“Assault weapon” and “assault rifles” are malleable terms often used in public discourse to scare people. After all, all guns are designed to “assault” something. The usual proper use of this term is to describe fully automatic machine-gun-style weapons, which in the United States have been banned from civilian use for years. Notice that the Merriam-Webster change stretches this definition to include anything that looks like such a gun regardless of whether it shoots like one.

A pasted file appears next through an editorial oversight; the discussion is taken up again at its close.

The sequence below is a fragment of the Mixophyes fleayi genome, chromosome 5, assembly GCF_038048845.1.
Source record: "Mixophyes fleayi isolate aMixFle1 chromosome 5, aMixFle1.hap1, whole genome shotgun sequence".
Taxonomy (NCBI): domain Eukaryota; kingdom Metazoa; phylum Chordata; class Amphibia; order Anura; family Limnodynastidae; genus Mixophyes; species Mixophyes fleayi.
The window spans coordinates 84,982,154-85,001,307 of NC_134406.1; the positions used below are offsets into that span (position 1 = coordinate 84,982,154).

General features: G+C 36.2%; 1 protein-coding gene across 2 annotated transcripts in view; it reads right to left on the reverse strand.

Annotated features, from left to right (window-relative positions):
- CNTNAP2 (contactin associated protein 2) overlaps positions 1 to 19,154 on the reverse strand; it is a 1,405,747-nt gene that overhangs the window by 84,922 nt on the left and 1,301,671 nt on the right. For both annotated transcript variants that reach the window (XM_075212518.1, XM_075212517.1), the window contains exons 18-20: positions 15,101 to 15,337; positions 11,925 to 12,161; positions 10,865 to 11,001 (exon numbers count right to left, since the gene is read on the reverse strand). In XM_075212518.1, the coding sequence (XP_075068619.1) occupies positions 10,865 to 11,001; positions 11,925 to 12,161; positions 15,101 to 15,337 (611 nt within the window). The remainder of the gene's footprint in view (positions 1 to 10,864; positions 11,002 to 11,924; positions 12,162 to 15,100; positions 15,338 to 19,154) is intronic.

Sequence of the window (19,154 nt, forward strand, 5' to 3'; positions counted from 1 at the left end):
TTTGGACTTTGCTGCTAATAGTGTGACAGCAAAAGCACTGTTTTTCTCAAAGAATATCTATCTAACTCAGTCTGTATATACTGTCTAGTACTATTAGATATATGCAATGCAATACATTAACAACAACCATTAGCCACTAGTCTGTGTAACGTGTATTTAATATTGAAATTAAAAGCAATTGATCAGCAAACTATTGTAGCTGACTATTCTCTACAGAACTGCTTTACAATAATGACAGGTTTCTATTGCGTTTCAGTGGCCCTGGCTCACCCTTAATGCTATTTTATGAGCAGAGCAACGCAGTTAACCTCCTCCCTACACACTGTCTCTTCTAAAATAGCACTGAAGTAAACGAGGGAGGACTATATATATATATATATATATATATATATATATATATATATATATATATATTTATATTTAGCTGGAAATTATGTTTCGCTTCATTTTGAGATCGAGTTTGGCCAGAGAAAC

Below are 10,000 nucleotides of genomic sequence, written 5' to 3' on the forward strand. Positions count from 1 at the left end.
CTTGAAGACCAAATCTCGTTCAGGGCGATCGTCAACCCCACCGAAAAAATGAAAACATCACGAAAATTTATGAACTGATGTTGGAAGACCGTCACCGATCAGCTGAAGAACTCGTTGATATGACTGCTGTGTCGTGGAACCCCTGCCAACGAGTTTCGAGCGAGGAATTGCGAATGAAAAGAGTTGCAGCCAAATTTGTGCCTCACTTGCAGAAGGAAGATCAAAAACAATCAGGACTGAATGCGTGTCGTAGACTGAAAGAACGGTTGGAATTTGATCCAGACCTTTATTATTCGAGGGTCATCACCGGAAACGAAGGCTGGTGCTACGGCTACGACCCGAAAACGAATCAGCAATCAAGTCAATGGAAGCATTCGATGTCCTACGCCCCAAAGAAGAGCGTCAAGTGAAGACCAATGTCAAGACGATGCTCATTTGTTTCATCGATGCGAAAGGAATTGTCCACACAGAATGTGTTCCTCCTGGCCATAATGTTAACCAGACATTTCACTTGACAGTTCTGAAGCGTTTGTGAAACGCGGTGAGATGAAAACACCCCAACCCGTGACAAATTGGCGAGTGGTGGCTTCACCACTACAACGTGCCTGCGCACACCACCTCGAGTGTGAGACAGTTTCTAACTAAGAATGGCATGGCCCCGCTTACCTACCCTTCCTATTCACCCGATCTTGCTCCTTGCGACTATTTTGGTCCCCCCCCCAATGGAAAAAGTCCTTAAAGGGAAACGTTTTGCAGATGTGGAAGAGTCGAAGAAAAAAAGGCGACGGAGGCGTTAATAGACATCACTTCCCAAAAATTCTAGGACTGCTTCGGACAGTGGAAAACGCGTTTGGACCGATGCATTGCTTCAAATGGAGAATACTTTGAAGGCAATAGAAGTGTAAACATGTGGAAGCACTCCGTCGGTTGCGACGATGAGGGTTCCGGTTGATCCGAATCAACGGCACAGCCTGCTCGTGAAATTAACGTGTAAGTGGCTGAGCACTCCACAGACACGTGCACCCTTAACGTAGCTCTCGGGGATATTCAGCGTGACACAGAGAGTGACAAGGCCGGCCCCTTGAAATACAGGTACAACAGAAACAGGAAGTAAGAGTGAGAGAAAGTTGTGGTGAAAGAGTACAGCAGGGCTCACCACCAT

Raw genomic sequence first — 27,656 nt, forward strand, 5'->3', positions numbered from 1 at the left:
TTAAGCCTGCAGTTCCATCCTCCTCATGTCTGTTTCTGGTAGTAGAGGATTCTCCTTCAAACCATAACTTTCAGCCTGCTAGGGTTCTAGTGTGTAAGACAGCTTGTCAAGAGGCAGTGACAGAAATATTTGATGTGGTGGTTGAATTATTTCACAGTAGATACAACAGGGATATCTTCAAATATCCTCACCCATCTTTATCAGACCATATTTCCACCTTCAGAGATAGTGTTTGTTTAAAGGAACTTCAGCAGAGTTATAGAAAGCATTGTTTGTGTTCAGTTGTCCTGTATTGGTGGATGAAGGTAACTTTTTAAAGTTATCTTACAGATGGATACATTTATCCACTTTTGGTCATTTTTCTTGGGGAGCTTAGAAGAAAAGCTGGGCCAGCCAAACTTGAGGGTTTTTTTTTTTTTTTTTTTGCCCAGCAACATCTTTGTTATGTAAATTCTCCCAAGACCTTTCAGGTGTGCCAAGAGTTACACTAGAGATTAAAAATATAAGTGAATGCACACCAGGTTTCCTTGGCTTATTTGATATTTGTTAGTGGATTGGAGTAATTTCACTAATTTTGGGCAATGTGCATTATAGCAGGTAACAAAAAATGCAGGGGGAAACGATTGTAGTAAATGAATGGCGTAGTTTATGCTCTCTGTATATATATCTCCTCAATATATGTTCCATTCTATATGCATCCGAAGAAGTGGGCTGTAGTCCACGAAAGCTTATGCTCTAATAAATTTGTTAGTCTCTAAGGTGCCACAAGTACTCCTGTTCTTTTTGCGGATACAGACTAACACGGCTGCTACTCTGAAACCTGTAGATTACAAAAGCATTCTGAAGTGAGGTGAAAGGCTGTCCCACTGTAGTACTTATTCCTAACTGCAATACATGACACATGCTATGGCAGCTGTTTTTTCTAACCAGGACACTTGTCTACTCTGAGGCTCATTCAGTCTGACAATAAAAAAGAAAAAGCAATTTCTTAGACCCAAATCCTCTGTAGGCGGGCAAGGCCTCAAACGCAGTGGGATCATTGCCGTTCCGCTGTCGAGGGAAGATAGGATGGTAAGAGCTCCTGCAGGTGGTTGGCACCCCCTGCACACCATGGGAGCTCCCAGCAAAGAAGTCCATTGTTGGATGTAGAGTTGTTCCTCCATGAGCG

Yet media and politicians often use this term inaccurately, as doing so furthers their desire of getting Americans to support gun-control policies. As Sean Davis pointed out on our pages last year, when the United States had a federal “assault weapons” ban, lawmakers defined the term cosmetically instead of by function and, contra Merriam-Webster, had nothing to do with a military-esque design (whatever that means)…